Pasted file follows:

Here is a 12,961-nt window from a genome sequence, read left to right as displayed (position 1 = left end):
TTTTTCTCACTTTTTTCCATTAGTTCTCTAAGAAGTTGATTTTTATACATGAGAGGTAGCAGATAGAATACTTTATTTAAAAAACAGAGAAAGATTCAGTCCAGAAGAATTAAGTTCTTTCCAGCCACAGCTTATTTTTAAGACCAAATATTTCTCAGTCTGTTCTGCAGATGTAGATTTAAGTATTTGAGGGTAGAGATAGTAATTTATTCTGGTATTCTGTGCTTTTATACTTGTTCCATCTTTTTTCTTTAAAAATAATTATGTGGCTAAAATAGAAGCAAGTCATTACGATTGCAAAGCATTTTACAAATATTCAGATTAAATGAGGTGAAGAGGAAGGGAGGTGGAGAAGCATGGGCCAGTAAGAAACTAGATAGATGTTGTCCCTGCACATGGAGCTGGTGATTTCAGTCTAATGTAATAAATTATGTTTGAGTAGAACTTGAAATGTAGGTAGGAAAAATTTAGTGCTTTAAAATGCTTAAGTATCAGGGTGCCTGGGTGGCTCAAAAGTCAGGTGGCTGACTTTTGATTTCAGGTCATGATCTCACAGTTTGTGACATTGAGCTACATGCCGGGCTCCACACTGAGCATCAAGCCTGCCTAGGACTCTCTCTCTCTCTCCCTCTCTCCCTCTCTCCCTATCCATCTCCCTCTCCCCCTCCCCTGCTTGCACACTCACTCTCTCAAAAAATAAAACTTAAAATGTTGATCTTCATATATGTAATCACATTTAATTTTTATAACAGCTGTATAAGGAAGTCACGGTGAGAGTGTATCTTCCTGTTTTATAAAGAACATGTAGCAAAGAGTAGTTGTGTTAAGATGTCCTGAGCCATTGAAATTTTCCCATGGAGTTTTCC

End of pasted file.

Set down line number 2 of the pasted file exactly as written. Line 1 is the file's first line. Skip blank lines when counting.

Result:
TTTTTCTCACTTTTTTCCATTAGTTCTCTAAGAAGTTGATTTTTATACATGAGAGGTAGCAGATAGAATACTTTATTTAAAAAACAGAGAAAGATTCAGTCCAGAAGAATTAAGTTCTTTCCAGCCACAGCTTATTTTTAAGACCAAATATTTCTCAGTCTGTTCTGCAGATGTAGATTTAAGTATTTGAGGGTAGAGATAGTAATTTATTCTGGTATTCTGTGCTTTTATACTTGTTCCATCTTTTTTCTTTAAAAATAATTATGTGGCTAAAATAGAAGCAAGTCATTACGATTGCAAAGCATTTTACAAATATTCAGATTAAATGAGGTGAAGAGGAAGGGAGGTGGAGAAGCATGGGCCAGTAAGAAACTAGATAGATGTTGTCCCTGCACATGGAGCTGGTGATTTCAGTCTAATGTAATAAATTATGTTTGAGTAGAACTTGAAATGTAGGTAGGAAAAATTTAGTGCTTTAAAATGCTTAAGTATCAGGGTGCCTGGGTGGCTCAAAAGTCAGGTGGCTGACTTTTGATTTCAGGTCATGATCTCACAGTTTGTGACATTGAGCTACATGCCGGGCTCCACACTGAGCATCAAGCCTGCCTAGGACTCTCTCTCTCTCTCCCTCTCTCCCTCTCTCCCTATCCATCTCCCTCTCCCCCTCCCCTGCTTGCACACTCACTCTCTCAAAAAATAAAACTTAAAATGTTGATCTTCATATATGTAATCACATTTAATTTTTATAACAGCTGTATAAGGAAGTCACGGTGAGAGTGTATCTTCCTGTTTTATAAAGAACATGTAGCAAAGAGTAGTTGTGTTAAGATGTCCTGAGCCATTGAAATTTTCCCATGGAGTTTTCC